Yoga teaching 

Best Practices No. 7

Everyone can benefit from giving your overworked liver a mini-holiday. I notice what a beating mine got because of major surgery and subsequent medications.
So, here goes:
Liver Balancing
Adho mukha svanasana, supported on ropes
Urdhva mukha svanasana
Supta baddha konasana
Supta virasana
Prasarita paddottanasana, 1 Min. concave back, 1 Min. Hands supporting under legs
Dwi Pada Viparita Dandasana, on chair, head supported on bolsters or blocks
Sarvangasana
Halasana, supported on chair
Viparita Karani
Ardha Jatara parvatanasana x 2
Supta Padangusthasna 1 & 2, 1 Min. […]

"Best of…" No. 3

"Best of…" No. 3

Post-Travel Sequence
Australians are inveterate travellers, so this sequence is a handy one to have tucked into your tool box for your return. Notice the interesting mixture of seated poses and backbends.
Supta Baddha Konasana (10-15 Min.)
Virasana (3 Min.)
Upavistha Konasana, hands behind (3 Min.)
Baddha Konasana, head supported on chair, then move chair to left, then right for a lateral forward bend (1 Min. each side)
Bharadavajasana 1, 3 x (1 Min. each side)
Paschimottanasana, head supported, feet apart 30 cm. (3 Min.)
Janu Sirsasana (3 Min. […]

Best Practices No. 2

Best Practices No. 2

Yoga Sequence for Boosting the Immune System
Yoga practitioners are human and subject to illness, despite following the most conscientious lifestyle. So when in recovery from any nasties, this practice based on one of B.K.S. Iyengar’s sequences is an invaluable practice. […]

Great Yoga Sequences – No. 1

Great Yoga Sequences – No. 1

Over the years, I have archived yoga sequences that I found really made a difference to my students. Some of these date all the way back to the eighties! And, some of them are from just last year.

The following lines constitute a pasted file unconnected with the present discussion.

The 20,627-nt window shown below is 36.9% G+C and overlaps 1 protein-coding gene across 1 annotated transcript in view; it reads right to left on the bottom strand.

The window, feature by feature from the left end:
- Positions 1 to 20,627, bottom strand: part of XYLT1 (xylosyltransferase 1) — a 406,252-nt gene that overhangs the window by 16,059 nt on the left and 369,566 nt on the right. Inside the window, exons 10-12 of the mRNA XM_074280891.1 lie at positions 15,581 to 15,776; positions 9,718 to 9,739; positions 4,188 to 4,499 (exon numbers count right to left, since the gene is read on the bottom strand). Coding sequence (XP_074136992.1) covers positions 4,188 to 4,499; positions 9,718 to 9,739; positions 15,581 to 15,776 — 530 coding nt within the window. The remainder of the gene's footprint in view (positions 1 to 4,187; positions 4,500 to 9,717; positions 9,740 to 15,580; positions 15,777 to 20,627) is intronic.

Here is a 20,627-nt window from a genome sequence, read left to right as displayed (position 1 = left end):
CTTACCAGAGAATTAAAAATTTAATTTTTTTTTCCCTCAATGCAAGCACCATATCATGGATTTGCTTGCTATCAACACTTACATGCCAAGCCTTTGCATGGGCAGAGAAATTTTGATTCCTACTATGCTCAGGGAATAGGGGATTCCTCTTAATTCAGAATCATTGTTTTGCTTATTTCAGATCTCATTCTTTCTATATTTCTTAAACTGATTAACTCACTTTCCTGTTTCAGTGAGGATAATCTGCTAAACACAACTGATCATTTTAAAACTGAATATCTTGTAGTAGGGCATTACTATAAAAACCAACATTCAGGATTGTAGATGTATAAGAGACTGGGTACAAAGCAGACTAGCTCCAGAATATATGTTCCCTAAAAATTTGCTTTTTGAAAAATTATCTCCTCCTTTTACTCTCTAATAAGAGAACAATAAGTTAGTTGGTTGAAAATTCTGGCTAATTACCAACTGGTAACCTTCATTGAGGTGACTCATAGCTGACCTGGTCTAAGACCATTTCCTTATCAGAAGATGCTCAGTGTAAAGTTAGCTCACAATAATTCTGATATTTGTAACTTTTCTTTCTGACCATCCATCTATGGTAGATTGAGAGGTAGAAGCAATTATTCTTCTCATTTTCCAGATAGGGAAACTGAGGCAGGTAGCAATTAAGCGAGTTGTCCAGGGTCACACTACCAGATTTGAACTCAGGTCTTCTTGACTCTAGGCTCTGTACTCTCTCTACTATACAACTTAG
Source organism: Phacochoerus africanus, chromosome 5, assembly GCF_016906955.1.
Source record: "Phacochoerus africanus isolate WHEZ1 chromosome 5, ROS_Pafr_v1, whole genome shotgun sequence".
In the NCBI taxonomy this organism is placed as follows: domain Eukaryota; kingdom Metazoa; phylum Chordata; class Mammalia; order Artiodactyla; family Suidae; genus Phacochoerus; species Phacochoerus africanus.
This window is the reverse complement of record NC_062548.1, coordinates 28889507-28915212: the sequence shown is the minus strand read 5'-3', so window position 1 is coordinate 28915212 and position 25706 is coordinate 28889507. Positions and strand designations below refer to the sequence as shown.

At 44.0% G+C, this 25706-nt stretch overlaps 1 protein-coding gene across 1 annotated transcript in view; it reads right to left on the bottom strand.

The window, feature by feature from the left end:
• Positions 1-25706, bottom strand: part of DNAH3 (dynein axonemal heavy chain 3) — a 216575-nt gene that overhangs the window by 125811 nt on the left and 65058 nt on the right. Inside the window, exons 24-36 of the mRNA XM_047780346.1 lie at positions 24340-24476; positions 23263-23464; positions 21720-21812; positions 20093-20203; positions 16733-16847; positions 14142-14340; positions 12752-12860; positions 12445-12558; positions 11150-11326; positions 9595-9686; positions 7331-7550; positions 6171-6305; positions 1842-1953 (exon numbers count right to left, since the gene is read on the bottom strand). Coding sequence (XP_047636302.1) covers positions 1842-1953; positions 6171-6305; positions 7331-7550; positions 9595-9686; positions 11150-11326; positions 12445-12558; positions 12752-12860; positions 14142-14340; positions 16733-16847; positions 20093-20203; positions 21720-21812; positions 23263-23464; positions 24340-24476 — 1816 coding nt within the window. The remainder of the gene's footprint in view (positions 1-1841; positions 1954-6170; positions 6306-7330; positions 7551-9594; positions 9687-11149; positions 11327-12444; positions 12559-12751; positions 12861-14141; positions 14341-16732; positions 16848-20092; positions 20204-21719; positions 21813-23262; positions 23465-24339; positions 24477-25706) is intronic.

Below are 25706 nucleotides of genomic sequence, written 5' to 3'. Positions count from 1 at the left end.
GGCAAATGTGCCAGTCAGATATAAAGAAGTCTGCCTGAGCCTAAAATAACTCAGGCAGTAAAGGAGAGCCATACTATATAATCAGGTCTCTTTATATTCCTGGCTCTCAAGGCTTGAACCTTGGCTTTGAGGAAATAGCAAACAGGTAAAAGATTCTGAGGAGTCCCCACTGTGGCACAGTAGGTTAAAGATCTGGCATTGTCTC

This week my blog will feature “The Best Of”, starting with:
Asana and Pranayama Sequence for Anxiety
Note: These poses are based on the Iyengar approach of using props for some of them. […]

Sangha (Part Two)

Sangha (Part Two)

A little while back, I wrote about two of my communities, my two women’s groups.
Community has been a continuous and important theme in my life. There’s an old movie called “Witness” that is set in an Amish community in America. I saw that movie 4 times and probably could see it again – no, not just for the youngish Harrison Ford – but because of the way the people portrayed worked together so well. There’s a scene of a barn-raising in the movie that made me cry every time I saw it. […]

Good

As a newcomer to country living, I thought I should join in some community activities.
Last week I went along to “Windsong” a community choir that meets weekly in Wingham, a little town about 30 minutes from us.
Can I sing? Sort of. If my life depended on it.
I didn’t have an entirely happy experience last week. I had to concentrate so hard on looking at the sheet music for following the alto harmony that I’m not sure what I sounded like. […]

What the heck is Yoga Therapy? (Sometimes called "Special Needs" or "Remedial Yoga")